Wednesday, December 15, 2010

Show review: Peaches Christ Superstar at the Portage Theater, 12/14

Posted by Andrew

Photo Credit: Holger Talinski
Nope, I’ve never seen or heard "Jesus Christ Superstar." Not particularly an avid follower of Peaches either. So what brought me to the Portage Theater Tuesday night to check out the one woman rendition of the critically acclaimed Andrew Lloyd Weber play? I still can’t tell you. Must have had something to do with the absurdity of the concept in itself. And maybe I expected something fantastic to erupt out of the performance. Honestly, I was a bit let down in that aspect. Peaches, for all of the hype and reviews I had read about previous shows (JCSS related or not) seemed very awkward and unconfident of her abilities as a performer. For much of the first act, she stood with her arms at her sides and legs stiff with occasional pseudo-sexual dance moves that only added to the discomfort due to their insincerity. I couldn’t help but wonder if her awkward stage presence was an exterior admittance of her own insecurity about the project.

In the first act, Peaches donned a skin tight white leotard with a ludicrously large collar. The second act countered this with an oversized gold parka with matching gold leggings. Again, the seeming nervousness continued with unconscious hands slipped into pockets or tugs at the zipper. However, when the crowd started to get more into it (and oh, did they get into it) the more Peaches began to reveal her true performer Self. The darker and deeper the plot got (which, as a JSCC novice I could only follow via the tone of the musical accompaniment), the more the hoots and hollers and moans and roars emanated. Although overall plagued by the non-dramatic, the play's most theatrical component was that of Peaches thrashing a whip all of 39 times. By the end of it, she had to prompt the crowd to continue counting along. But throughout the performance, those familiar with the musical took any chance they could to participate.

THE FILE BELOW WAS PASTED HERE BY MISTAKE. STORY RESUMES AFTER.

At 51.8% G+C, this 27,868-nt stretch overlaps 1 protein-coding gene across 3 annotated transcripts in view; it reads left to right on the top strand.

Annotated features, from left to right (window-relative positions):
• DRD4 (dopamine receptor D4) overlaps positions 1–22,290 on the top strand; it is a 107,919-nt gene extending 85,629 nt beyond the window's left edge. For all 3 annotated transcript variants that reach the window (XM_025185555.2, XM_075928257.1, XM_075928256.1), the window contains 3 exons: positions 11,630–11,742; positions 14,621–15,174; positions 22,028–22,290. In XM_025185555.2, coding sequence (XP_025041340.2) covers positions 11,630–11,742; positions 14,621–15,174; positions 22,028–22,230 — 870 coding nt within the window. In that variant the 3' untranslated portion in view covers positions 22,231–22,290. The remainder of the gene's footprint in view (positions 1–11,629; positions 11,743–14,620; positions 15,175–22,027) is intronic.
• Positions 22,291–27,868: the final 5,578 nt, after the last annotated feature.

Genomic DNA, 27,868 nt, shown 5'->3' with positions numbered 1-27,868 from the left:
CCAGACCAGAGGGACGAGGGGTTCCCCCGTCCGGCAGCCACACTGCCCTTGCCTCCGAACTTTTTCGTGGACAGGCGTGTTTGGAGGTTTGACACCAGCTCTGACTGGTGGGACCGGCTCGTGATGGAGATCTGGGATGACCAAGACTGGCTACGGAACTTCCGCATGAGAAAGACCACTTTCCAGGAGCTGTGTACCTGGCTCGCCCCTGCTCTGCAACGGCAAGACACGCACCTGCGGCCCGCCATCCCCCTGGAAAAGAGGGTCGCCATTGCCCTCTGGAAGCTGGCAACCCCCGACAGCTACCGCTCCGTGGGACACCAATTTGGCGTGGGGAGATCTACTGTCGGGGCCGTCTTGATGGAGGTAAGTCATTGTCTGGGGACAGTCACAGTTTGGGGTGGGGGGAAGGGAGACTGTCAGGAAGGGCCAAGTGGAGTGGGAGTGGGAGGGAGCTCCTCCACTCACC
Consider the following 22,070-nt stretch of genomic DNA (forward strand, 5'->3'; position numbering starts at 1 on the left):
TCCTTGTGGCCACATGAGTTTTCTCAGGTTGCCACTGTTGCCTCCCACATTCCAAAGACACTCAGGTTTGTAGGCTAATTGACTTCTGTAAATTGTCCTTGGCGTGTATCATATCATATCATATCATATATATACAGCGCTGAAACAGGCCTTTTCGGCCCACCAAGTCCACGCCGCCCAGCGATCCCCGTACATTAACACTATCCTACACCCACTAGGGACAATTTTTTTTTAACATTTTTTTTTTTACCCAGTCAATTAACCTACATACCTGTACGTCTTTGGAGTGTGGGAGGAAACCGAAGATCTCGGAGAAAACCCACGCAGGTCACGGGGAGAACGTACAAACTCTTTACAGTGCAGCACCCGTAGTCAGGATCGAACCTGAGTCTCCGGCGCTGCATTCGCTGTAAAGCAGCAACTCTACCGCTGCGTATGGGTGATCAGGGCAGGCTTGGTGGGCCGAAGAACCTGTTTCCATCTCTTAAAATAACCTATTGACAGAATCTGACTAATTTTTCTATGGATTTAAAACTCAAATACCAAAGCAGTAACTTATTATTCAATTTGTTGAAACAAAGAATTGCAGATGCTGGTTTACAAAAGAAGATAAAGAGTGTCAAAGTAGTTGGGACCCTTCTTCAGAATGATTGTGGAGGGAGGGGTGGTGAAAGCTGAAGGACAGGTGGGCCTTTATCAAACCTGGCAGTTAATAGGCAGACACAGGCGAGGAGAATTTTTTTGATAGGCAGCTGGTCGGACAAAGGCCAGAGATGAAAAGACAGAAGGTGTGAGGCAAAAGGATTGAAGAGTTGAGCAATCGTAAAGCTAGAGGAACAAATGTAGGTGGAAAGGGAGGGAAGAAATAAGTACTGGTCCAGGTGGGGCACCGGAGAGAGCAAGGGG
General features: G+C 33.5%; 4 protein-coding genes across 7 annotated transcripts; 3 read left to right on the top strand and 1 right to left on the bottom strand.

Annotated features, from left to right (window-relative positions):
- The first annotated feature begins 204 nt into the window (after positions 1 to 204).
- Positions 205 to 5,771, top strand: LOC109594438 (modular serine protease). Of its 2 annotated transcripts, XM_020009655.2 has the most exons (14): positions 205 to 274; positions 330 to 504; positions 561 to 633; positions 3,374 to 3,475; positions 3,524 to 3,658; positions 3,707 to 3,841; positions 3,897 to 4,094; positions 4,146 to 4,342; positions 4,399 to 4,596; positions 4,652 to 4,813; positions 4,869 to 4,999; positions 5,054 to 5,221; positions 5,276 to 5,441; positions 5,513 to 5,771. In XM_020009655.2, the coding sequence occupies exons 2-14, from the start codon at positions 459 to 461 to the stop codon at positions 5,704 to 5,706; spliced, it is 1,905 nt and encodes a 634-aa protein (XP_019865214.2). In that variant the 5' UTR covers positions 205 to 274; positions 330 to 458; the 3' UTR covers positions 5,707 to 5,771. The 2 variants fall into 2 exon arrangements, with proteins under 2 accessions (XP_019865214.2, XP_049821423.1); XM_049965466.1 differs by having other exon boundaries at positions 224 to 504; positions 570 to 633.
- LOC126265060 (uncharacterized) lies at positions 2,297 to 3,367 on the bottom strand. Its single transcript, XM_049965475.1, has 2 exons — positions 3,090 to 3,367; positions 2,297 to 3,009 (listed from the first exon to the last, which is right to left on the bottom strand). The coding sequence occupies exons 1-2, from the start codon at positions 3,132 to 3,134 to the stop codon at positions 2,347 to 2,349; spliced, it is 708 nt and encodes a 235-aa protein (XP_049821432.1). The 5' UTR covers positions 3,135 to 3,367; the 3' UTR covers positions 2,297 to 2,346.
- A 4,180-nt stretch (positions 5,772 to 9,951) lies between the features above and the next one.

To her credit, Peaches never broke character by slipping a smile or any other recognition that she was in midst of performance. Only during the last number, when seven disciples entered the stage to worship the crucified Peaches, did the play take on new life. Her martyred being maintained the lower-case ‘t’ stance throughout the entire final number while her entourage danced in front (a video from a NYC performance can be seen here). To reiterate, I was not familiar with the play and therefore cannot accurately judge any re-portrayal thereof. But for the majority, Peaches didn’t quite blow me away as I had expected. I have to give credit to her voice and range but disapprove of the lacking theatrics and natural movement. Backing pianist (the only musical accompaniment) Chilly Gonzales certainly held up his part of the deal and may have even gotten a bigger applause at the end than did Peaches. Recently given Too Many Sebastians number one album of the year, hopefully this tour will lend him the recognition he deserves. At the end of the night, I’ll still admit that I’m glad this is something I witnessed, if only for its particularity and not for any astounding artistic achievement.


Check out more show reviews: 
The 1900s at Empty Bottle
Archie Powell & the Exports at Darkroom
November show recap: Molehill, Magic Kids, White Mystery
Gold Motel at Subterranean
The Blow at the Empty Bottle
Marnie Stern at the Empty Bottle

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